24 Apr

En Primeur 2017: Chateau Palmer just released

Having just finished tasting in Bordeaux, I must say I was surprised to see a top name released this soon; much talk was of a slow campaign, as many are still pondering how to approach it. When I visited Chateau Palmer last week, they were clear: the quality is good, though does not have the long-term ageing potential of the 2015 or 2016 wines, so must be priced accordingly. They noted, the vintage 2011 was in a similar predicament and that they felt lessons could and should be learnt from this vintage.
Delighted to then see this followed through with today’s offer of the 2017 Chateau Palmer at 20% less than the 2016 and just under the 2015. What’s not entirely clear is how much wine has been released at this price; there’s speculation that this first tranche may be small and sell very quickly. We have secured a good allocation, though, as always, suggest you do act on this swiftly.
As I’ve just finished tasting, our vintage summary, review and recommendations are not yet online, though we have started to update the site with the critics reviews as they have become available. So, in a nutshell, what’s the vintage like? Frost is the obvious first point to deal with, and one that it was clear producers had been asked repeatedly. Sadly, there are many who have lost a lot of their crop from this vintage, though generally the top properties and the left bank were less affected. Drought the next consideration. It was very hot in the later part of the growing season, the vines started to be too stressed with heat. Rain the next cab off the rank in 2017. This fortunately came at the right moment for the Cabernet, which if then left was excellent in 2017. These conditions didn’t favour Merlot on left bank, with higher proportions of Cabernet this year. The right bank’s plateau around Pomerol and blue clay fared well. Overall, the wines are very classic; they are not fruit forward, they are wonderfully ripe and with a burst of fresh acidity. These are not wines for long term cellaring, rather wines that will be short to medium term wines. A standout from this year is Sauternes; it’s a lovely sweet vintage.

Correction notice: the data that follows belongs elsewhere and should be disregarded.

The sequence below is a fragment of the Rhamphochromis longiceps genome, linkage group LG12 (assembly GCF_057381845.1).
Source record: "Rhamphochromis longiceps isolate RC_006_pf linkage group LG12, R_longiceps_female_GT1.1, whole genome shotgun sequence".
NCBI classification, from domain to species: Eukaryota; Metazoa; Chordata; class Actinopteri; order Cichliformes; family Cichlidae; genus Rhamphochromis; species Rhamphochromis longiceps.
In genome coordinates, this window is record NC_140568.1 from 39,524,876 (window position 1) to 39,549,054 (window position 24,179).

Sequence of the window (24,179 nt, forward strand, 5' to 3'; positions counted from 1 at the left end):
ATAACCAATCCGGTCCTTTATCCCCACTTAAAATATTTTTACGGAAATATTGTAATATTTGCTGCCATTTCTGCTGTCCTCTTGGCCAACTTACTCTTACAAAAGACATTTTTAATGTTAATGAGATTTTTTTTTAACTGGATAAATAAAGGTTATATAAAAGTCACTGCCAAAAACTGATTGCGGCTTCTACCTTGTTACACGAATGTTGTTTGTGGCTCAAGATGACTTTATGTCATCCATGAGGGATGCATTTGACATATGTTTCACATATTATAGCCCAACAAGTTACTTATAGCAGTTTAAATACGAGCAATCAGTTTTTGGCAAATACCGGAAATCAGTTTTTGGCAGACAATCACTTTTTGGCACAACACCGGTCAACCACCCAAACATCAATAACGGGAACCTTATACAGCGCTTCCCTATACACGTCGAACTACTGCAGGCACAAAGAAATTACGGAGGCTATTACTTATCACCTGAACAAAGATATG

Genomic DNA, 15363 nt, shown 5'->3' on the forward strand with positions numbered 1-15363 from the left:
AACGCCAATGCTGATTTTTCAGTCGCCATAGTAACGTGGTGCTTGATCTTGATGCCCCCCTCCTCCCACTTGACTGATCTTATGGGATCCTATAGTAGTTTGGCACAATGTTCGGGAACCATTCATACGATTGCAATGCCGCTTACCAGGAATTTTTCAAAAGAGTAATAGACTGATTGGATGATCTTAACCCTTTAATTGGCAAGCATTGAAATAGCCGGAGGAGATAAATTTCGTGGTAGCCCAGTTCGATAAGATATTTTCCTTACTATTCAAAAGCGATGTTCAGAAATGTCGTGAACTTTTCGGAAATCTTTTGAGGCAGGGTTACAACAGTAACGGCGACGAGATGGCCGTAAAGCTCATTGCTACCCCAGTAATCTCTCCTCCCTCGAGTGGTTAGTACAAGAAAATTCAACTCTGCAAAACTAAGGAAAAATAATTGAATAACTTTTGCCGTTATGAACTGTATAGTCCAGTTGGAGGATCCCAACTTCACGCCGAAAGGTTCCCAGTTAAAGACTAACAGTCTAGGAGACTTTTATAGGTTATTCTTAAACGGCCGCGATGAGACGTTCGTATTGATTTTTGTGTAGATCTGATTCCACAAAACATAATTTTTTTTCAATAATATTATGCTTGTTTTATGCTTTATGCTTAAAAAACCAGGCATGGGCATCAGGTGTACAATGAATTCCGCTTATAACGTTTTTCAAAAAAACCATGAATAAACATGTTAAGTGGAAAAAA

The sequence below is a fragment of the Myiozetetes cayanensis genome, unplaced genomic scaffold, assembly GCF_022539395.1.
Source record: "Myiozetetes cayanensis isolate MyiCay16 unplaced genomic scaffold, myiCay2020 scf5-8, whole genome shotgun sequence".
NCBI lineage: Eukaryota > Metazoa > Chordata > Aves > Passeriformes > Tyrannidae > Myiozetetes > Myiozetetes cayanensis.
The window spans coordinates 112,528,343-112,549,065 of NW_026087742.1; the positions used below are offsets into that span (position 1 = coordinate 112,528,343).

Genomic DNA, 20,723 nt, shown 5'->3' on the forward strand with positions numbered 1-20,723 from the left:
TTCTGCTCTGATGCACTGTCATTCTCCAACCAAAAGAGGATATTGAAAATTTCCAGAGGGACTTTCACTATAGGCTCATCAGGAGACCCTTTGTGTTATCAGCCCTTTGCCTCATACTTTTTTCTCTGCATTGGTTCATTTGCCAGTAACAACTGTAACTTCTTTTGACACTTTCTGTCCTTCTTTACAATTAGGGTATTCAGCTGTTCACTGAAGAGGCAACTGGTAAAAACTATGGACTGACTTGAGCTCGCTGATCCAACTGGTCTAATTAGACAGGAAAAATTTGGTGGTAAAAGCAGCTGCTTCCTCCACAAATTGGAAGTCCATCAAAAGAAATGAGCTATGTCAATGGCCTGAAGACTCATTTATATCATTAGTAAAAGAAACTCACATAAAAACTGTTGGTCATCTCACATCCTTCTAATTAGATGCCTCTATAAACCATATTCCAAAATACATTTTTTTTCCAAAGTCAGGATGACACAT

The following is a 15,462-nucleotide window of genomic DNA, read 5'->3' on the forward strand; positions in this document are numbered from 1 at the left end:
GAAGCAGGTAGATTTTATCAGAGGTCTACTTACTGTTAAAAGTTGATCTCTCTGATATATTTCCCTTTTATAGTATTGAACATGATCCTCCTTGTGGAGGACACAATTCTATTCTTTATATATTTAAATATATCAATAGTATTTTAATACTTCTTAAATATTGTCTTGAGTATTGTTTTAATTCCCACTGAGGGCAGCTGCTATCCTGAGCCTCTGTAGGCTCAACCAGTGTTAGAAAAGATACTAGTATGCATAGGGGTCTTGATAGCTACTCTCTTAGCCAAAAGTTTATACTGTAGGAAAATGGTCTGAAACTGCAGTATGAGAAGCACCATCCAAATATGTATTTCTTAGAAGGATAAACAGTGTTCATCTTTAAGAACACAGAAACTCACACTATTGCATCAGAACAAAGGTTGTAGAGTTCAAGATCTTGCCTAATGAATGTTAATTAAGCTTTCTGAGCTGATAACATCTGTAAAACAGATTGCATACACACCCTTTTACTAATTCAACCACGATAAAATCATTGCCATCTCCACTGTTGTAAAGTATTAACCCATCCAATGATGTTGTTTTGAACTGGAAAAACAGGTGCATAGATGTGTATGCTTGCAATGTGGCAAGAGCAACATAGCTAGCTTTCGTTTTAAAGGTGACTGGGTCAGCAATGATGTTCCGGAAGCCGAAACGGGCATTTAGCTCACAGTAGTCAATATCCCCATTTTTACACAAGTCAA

We have a dedicated En Primeur website, do ensure you register there to get regular updates, offers and current information. Once registered you can also prepare a wish list of wines you are interested in.

Chateau Palmer 2017

There was some loss in production here, 15 ha, also a second fruit set on these vines, which were not used in the wines (there are instances where producers did use this second generation fruit this year). The blend this year is 54% Merlot, 42% Cabernet, 4% Petit Verdot. The blend contradicting my notes above, which is quite typical from Palmer. I often taste here straight after Chateau Margaux or vice versa, when you listen to the view of whether it’s a Cabernet vintage or not, you will always get a contradicting view between these two Chateau (although they look at each other) and it’s usual for Palmer to be the odd one out, in terms of the vintage generally. Palmer’s positioning and approach is all its own, now 100% biodynamic and with 100% natural yeasts used too. The yield was 38 hl/ha this year. The perfume of this wine is lovely, it’s bright and lively. The palate has a pure core of cassis, there’s a fresh acidity, not lively, just right. This is super well structured, elegant and very fine. This is a charming classic Palmer, very precise, there’s a lot of details to the wine.

Alter Ego de Palmer 2017

Merlot 52%, Cabernet 41%, Petit Verdot 6%. The nose is ethereal, juicy plum and red berries. Stylistically it’s a generous open style that is already quite approachable. There’s a good level of freshness. Elegant and with wonderful balance.